Former, current owners of Lava Cap mine on hook for $32M in clean-up costs
A federal judge has handed down a $32 million judgment in a 10-year-long lawsuit over clean-up costs for the defunct Lava Cap gold mine on Banner Mountain.
The suit was filed in 2008 by the U.S. government and the California Department of Toxic Substances Control against developers Sterling CentreCorp, Inc., and against current property owner Stephen Elder.
But the issues at the Banner Mountain Superfund cleanup site, which was a functioning gold and silver mine from 1861 until 1943, had been percolating for years before that.
Tailings were collected on the site and also allowed to flow into Lost Lake, which was created for that purpose, according to the Environmental Protection Agency.
In 1979, the state Water Resources Control Board inspected the 30-foot log dam that held mill waste in a tailings pond on the property, according to state records.
The water agency warned the dam and other containment structures were badly decomposed and very unstable. The agency issued an order to fix the dam, and create diversion ditches and containment basins to capture sediment escaping from the waste pond. But for reasons state water board officials later could not explain, the order was rescinded.
In 1989, Elder and a partner bought 486 acres, including Lava Cap Mine, for real estate development. Elder eventually kept 100 acres including the mine for himself.
Elder knew the area had been a mine and contained tailings, but he didn’t worry about them, he told The Union in 2011. And the water board’s warning and order never appeared in disclosures during the purchase, he said.
On New Year’s Eve of 1996, heavy rains caused the log dam to burst, sending 10,000 cubic yards of mine tailings gushing into Little Clipper Creek and Lost Lake.
The EPA started investigating the site in 1999, and officials eventually found elevated levels of arsenic in Little Clipper Creek downstream of the mine, in Lost Lake and below Lost Lake, in soil throughout the same area, in groundwater beneath mine waste and on some properties adjacent to the mine.
The federal agency provided in-home treatment systems to the owners of tainted wells, bulldozed two rental houses Elder had on the property, and removed two acres of trees and dirt to cover up the mine tailings.
Then the agency took legal action to make Elder pay.
In 2008, the EPA and the state department of Toxic Substances Control filed a complaint against Elder, his company, Elder Development Corp., and mine companies Sterling CentreCorp and Newmont Mining.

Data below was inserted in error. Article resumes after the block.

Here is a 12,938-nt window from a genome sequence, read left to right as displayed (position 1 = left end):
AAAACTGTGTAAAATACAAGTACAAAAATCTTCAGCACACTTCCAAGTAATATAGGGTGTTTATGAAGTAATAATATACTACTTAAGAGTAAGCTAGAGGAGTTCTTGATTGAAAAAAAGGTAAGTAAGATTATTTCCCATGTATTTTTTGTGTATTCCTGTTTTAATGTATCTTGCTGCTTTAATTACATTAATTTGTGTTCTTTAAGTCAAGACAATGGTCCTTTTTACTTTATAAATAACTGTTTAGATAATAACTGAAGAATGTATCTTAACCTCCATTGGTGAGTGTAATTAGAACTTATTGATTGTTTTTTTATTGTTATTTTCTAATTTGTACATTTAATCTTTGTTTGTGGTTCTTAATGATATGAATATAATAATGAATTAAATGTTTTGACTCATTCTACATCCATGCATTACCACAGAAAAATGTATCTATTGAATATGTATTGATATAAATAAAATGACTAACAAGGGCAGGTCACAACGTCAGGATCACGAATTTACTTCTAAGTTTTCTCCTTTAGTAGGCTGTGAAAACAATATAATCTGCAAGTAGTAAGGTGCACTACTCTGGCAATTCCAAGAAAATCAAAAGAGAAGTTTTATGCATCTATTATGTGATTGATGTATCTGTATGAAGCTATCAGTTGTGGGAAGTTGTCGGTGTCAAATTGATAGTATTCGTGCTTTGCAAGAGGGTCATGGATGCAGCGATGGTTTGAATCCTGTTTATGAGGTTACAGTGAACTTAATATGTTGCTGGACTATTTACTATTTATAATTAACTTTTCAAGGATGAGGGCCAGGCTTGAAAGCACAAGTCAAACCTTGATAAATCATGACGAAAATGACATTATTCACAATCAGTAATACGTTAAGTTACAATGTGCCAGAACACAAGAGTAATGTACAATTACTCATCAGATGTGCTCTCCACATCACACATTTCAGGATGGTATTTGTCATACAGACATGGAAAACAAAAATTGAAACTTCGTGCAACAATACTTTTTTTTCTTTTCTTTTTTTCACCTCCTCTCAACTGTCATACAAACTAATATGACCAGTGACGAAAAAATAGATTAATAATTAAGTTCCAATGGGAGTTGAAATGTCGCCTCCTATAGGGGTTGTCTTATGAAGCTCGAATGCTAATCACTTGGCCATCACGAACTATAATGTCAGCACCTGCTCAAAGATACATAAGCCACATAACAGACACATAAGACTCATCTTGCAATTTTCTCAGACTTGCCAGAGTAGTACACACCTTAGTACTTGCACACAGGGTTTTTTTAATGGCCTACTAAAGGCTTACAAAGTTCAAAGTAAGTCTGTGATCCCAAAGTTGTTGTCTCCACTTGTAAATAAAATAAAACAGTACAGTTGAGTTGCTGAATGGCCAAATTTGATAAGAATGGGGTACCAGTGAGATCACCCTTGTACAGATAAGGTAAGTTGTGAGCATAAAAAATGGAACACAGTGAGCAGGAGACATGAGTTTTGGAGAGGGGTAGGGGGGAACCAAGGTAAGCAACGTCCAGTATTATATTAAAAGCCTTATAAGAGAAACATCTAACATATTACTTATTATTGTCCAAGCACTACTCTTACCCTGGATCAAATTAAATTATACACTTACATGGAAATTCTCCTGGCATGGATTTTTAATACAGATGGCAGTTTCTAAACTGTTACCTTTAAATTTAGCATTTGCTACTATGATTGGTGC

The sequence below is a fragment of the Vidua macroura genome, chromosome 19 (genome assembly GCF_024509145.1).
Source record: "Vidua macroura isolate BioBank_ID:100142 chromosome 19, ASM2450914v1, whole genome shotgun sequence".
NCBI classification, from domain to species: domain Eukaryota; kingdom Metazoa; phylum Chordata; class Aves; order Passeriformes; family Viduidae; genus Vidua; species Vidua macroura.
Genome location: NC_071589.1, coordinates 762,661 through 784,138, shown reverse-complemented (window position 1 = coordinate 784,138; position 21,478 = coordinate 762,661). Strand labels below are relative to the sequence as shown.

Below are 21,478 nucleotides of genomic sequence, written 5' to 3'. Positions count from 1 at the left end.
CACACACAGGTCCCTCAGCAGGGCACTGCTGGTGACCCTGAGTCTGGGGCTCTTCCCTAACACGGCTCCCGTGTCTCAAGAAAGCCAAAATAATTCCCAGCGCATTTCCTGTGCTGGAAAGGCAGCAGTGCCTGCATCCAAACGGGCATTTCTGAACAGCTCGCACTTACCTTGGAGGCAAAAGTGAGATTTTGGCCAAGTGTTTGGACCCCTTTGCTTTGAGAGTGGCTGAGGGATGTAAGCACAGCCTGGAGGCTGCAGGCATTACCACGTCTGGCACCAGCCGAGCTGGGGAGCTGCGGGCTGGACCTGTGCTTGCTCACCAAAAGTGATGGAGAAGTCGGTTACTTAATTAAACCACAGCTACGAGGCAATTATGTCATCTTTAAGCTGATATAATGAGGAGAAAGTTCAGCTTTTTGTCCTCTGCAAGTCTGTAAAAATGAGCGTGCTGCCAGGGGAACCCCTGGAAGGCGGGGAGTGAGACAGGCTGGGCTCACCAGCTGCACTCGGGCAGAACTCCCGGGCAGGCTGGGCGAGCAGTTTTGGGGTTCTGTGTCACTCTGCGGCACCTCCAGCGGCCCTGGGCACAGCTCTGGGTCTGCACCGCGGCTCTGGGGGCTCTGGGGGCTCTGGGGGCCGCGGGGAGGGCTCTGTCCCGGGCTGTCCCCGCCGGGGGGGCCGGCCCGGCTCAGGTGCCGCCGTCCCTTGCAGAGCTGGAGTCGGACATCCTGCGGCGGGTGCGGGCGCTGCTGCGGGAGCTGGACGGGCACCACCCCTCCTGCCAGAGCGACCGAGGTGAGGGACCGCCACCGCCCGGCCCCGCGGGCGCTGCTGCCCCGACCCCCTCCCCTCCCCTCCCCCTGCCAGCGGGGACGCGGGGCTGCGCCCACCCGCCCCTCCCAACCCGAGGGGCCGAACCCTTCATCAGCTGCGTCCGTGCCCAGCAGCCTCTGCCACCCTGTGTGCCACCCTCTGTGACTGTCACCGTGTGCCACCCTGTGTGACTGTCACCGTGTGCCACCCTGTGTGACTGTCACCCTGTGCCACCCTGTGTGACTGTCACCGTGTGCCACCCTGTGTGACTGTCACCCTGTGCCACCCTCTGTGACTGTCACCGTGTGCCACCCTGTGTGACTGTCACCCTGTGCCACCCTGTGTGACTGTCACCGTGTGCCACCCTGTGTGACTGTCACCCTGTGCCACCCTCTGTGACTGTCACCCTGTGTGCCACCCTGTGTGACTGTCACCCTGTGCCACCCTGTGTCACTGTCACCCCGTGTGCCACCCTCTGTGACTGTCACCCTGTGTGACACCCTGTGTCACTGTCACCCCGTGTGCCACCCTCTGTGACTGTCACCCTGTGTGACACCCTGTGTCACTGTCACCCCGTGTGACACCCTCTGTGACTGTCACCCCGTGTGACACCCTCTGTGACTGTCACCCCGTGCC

Two Newmont entities — Newmont Capital Limited and Newmont Mining Corp. of Canada Limited — settled for $3 million in 2009.
In 2012, an initial trial concluded in a ruling in favor of the plaintiffs, who alleged that Sterling CentreCorp and Elder were responsible for the clean-up costs. Sterling CentreCorp had become the owner of the mine site in 1952, when it acquired all the assets of Lava Cap Gold Mining Corp. The assets included a subsidiary called Keystone Copper, a now-suspended company that Sterling alleges was actually the responsible party.
Elder’s involvement appears to stem — at least in part — from a state law that makes a property owner liable by the fact of ownership.
The trial that just concluded put a price tag on the level of the defendants’ fiscal responsibility. According to the final judgment recorded on Tuesday, the federal and state government is entitled to recover $32,050,083 in costs incurred.
“Both Sterling CentreCorp Inc. and Stephen Elder were sued at the same time and both are responsible for the money,” said Russ Edmondson, the spokesman for the state Department of Toxic Substances Control. “There is no set amount that either is responsible for. (The state) will go after collecting the money however it can.”
Sterling CentreCorp attorney Gary Smith said he expects to appeal the judgment.
Elder also hopes to appeal the judgment, daughter Misty Lee said Friday.
“This has destroyed his life,” she said. “It’s really, really sad. My dad hasn’t had the money to fight this … He’s 74 years old. What is he going to do? ”
Contact reporter Liz Kellar at 530-477-4236 or by email at email@example.com.
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